Nature's and Human's Medicines – ViandPet
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Nature's and Human's Medicines

Posted by Scott Pollak on

Brought to you by William Pollak D.V.M.

and the Fairfield Animal Hospital.

Holistic medicines usually include unmolested, naturally occurring substances that are vehicles for healing. If processing of some kind is necessary, it is done minimally to gently keep the wholeness intact and enhance the healing intent of nature's product. This approach allows the beneficial effects on many of the patient's systems: mentally, emotionally and spiritually, as well as physically. The intact, whole remedy is a complete, natural package that encourages balance and the restoration of health, in a multidimensional way.

This natural healing is done through adding packets of raw love/intelligence and enabling the intertwined life functions of the living system to rebalance at a higher level of Wellness. As a by-product of rebalancing, disease is minimized. It is life, adding to life, exploding into greater life, which is greater Health.

Laboratory chemicals are partially modifying since they are only partially from nature. They are, but a quick fix. Medicinal use with this intent has its place (even in holistic medicine), but giving it more credence and power in enhancing the length and the quality of life is indeed entering shaky ground. It is the completeness of a natural remedy merging with the completeness of the patient that allows for the possibility of cure in the greatest sense.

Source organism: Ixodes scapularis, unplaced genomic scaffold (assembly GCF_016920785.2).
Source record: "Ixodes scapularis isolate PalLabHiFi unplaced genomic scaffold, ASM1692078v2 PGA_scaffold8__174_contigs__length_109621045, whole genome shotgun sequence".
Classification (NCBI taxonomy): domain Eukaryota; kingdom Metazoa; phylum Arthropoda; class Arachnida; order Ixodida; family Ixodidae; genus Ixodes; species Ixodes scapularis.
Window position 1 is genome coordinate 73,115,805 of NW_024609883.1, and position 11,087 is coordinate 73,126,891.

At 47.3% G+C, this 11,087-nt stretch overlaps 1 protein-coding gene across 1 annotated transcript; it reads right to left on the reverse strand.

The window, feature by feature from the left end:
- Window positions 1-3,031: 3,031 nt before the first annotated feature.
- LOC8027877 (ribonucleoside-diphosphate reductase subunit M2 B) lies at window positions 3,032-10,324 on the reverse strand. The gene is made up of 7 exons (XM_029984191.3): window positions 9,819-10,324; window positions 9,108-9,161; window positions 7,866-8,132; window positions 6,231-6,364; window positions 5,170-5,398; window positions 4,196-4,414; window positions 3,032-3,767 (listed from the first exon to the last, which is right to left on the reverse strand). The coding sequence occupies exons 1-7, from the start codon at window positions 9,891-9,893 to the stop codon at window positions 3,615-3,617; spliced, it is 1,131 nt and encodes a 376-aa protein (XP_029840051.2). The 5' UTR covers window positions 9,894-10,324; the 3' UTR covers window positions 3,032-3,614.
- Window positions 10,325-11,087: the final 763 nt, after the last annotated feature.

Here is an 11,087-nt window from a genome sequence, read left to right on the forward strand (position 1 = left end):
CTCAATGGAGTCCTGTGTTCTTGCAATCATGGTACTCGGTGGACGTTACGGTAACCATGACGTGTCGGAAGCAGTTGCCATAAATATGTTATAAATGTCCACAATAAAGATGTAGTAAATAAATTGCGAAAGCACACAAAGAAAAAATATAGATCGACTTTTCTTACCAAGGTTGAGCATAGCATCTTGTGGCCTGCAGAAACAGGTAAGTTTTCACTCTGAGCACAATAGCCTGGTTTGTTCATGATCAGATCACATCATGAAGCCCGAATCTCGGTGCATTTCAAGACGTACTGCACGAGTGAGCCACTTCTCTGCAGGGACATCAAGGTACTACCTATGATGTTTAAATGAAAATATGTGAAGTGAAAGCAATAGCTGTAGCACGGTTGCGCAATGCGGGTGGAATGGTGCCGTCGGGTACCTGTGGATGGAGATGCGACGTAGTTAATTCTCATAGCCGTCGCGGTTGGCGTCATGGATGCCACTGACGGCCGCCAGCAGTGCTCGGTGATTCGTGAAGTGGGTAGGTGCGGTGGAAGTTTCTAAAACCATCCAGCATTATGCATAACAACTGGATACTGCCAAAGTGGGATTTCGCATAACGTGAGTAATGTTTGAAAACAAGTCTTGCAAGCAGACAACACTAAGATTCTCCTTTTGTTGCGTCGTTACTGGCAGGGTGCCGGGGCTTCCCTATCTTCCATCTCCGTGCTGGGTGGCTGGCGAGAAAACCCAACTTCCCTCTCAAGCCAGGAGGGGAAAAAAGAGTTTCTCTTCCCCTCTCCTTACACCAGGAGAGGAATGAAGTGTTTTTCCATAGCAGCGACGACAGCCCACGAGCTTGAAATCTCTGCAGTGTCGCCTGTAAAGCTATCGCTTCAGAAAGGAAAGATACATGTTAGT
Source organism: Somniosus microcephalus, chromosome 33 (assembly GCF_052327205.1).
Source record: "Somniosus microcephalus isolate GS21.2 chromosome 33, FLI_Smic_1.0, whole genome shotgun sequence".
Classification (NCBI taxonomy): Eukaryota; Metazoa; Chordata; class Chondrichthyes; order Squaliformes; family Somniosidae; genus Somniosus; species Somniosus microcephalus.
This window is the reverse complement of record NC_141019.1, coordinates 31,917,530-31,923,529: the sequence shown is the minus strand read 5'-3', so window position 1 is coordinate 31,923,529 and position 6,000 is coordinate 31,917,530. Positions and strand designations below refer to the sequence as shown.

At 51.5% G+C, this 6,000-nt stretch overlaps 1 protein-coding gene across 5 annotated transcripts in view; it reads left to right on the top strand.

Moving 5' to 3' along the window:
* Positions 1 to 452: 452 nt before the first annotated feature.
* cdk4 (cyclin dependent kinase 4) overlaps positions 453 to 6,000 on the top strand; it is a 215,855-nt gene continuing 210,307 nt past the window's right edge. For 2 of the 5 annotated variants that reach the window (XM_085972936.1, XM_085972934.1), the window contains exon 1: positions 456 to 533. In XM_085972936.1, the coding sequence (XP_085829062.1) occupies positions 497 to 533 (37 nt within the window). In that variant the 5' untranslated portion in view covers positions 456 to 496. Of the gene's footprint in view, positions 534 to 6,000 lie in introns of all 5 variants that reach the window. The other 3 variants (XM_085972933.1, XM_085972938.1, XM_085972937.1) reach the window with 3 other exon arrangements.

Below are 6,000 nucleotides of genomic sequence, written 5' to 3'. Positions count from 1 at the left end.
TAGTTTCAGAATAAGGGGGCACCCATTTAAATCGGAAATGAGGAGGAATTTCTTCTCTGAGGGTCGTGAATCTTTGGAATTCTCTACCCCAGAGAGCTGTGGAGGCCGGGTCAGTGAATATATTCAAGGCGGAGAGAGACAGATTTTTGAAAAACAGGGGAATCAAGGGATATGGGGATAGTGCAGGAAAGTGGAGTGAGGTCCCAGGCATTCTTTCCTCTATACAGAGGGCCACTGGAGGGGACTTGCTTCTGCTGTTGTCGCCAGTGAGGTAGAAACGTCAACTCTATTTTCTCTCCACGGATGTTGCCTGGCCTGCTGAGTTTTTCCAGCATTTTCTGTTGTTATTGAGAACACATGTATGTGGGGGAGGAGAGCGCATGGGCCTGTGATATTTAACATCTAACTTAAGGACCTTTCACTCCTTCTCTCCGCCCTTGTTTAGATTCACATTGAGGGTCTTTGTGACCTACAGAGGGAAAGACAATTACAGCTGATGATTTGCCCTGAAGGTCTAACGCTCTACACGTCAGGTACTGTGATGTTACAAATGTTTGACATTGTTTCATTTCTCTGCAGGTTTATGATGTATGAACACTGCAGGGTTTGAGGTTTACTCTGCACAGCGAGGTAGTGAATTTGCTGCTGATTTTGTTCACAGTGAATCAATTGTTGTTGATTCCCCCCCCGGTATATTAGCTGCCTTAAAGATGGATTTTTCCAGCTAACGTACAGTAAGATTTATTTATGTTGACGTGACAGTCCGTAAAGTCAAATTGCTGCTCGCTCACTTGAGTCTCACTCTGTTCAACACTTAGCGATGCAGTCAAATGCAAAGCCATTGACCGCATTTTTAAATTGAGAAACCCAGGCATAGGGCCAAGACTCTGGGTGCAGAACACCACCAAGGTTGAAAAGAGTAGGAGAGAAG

Laboratory synthesized chemical medicines (drugs) add violence (agitation) to the living system mentally, emotionally, and physically. Adding stripped versions of nature with the intent of removing the "bad" symptoms of disease, but not their complex effects usually leads to further imbalances that localize elsewhere. Chemicals are great when needed as a quick fix. If this is the intent, fine. If the goal is so short-ranged and limited in context, it will be reached again and again, leaving in its wake greater disease outside the narrow definition of cure.

Continuing to treat disease and curing disease are two different things. Knowing the intent before action will make the action more fulfilling, no matter what camp you are in. But, do not try to make the two camps into one, for the goals inherent within the two camps are often seen as mutually exclusive. If there is a vested interest in treating disease, the cure is seen as a threat.

The therapeutic effects of chemicals are seen within a narrow context since they are created for particular effects. Within this narrow formulation and experimental justification, chemical effects usually modify living systems at the expense of greater well-being. This IS what a quick fix is. The newer chemical drugs are more sinister in their detrimental effects. Chemical medicines are usually crude (in their design and intent) compared to nature's products.
This crudeness added to life usually results in fragmented results of healing: one step up, one or two steps back, and so on.

Healing is different from symptom suppression. Chemicals can suppress symptoms very well, and in the narrow definition of disease (localized and limited to some bodily organ or part) it might appear the "disease" is gone. But, disease is as flexible as thought; it can move through the body with an agility beyond the structure of the nerve or the blood vessel and appear beyond the myriad forms seen under the microscope.

The present-day high use of chemical medicines reflects a preferred safety in the "known" of human manufacturing as opposed to the "unknown" of nature's wisdom.

Intent continually expresses itself in the results of our actions, whether it is the treating or the curing of disease. If the intent is the respite from symptoms (suppression of symptoms) or the expansion of the wholeness of life (cure of dis-ease), then so be it. Each has its place, but know it is the place we assign to each.

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